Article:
When your kids are babies, you look at them with wonder and amazement. In your mind, you are wondering when they will walk, who they will look like and what their first words will be.
When that first word is spoken, the entire family is alerted – Facebook, Twitter and Instagram are updated. There is so much excitement! As the child’s vocabulary grows and sentences are put together, there is even more excitement because the child is now communicating! Even if our innocent little cherubs pick up a word (or a few) that is not exactly G-rated, we tend to celebrate.
What happens when the kids pick up vocabulary words that intimidate adults?
In recent months, our family has been dealing with some scary medical phrases that even Harlan and I do not always fully understand. Olivia, Benjamin, and Rebecca can hear us talking and know that we have always welcomed questions and have tried to give straight-up, age-appropriate answers. Since that fateful morning in December, our family is learning all kinds of new words – words like dialysis, fistula, spindle cell, cancer, biopsy, transplant, and End Stage Renal Disease.
We have explained each word to the kids as best we can. Sometimes these vocabulary lessons have fallen on me alone because Harlan was in the hospital waiting on results or having dialysis. Many times, the conversations happened over dinner or during the night when little minds have a tendency to go into overdrive. I have tried not to scare them, even when I have been most definitely afraid. To me, the kids are still tiny and need protection.
I told them Daddy needs dialysis because that is the way toxins are cleaned out of the blood and his kidney can’t do its job because there is something growing there that should not be. I told them the doctors were going to take a little piece of it out and do some tests. Eventually, after many tests, surgery was performed. In the end, Harlan lost the only functioning kidney he had, along with a very nasty tumor. Dialysis became a lifetime commitment.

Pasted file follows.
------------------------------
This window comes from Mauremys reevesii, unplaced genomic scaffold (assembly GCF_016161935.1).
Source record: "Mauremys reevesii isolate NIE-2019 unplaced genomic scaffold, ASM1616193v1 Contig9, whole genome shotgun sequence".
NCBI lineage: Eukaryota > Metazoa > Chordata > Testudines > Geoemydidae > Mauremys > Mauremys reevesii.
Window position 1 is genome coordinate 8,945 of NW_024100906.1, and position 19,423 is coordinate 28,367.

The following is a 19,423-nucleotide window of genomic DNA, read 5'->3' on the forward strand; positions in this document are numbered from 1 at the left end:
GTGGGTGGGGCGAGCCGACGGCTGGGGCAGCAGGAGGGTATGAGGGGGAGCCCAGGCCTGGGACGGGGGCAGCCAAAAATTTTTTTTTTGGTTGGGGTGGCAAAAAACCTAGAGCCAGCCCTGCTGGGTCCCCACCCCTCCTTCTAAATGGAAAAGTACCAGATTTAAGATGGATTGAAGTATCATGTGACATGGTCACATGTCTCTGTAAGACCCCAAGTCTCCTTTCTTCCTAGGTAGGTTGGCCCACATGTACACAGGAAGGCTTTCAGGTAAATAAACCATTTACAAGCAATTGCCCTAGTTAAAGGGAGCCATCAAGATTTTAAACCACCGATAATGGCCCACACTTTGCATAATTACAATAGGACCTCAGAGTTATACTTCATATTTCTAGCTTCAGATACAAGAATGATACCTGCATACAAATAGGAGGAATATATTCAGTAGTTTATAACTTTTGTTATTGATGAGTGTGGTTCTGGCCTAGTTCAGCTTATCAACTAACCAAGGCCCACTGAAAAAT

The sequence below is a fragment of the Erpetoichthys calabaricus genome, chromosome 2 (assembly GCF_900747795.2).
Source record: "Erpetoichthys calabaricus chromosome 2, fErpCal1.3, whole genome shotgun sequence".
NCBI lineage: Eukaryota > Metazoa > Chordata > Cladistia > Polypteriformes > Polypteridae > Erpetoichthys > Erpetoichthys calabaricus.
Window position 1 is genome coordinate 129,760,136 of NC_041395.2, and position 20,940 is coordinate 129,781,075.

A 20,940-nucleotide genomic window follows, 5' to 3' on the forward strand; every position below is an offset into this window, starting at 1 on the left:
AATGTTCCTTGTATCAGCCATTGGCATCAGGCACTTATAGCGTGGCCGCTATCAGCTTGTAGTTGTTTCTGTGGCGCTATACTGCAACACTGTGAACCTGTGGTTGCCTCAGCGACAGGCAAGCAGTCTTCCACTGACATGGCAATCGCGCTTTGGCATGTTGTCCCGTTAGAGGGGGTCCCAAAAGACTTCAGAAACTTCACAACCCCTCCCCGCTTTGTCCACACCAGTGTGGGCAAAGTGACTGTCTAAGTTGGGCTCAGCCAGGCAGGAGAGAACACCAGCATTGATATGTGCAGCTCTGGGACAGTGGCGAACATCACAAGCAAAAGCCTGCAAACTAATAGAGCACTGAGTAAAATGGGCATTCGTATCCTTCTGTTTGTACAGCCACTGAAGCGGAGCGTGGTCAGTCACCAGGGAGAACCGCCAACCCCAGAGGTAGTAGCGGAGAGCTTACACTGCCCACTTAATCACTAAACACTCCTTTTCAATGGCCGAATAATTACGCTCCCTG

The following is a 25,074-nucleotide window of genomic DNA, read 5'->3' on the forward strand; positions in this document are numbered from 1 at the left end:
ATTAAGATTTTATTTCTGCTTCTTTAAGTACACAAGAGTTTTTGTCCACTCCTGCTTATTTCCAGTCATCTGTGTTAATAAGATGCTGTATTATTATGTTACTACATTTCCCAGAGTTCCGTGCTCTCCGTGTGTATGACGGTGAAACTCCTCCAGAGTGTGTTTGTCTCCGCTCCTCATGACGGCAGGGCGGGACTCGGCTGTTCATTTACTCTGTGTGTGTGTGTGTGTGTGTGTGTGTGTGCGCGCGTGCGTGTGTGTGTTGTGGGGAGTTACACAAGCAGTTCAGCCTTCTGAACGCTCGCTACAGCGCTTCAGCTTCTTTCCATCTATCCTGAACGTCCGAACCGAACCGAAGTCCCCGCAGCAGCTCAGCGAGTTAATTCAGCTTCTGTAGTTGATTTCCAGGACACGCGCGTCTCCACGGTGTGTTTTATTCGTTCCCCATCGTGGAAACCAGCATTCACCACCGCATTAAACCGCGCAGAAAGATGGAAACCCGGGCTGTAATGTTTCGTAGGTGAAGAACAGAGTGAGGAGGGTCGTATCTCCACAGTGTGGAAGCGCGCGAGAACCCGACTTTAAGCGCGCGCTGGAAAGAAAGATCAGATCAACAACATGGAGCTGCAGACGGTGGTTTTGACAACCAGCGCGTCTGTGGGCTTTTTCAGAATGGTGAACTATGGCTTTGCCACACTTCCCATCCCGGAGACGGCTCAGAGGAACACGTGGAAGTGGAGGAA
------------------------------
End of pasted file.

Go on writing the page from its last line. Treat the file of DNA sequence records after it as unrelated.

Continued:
Our new normal is still a bit rocky. It includes words like dialysis, fistula, transplant and End Stage Renal Disease in plenty of conversations. We chose not to keep what is happening from Olivia, Benjamin, and Rebecca because it involves them and has an impact on their lives. In a few weeks, each of the kids will have ultrasounds to make sure they have two functioning kidneys. If we can find out now instead of when they are 44, their lives may be a bit easier.
Seeing their father hooked up to a dialysis machine may not be a fun memory for them, but they will remember that when Daddy was sick, he did all he could to get better. They will remember the Chanukah that we made a menorah out of LED candles and a Styrofoam cup so Harlan could celebrate in the hospital. They have each reached out to hold their father’s hand to let him know he is loved. Each one has helped their Daddy is the best way possible – with lots of love, and love can conquer just about anything.
Our new reality isn’t so bad. “Normal” and “typical” are not words we used much anyway. Our family is together and Harlan is smiling. Who could ask for more?
For more information on End Stage Renal Disease please go to the National Kidney Foundation at www.kidney.org.
Jennifer Steuer is an Albany mom whose busy household includes her husband, Harlan, and 8-year-old triplets Olivia, Benjamin and Rebecca. Follow her on Twitter @Got_Triplets.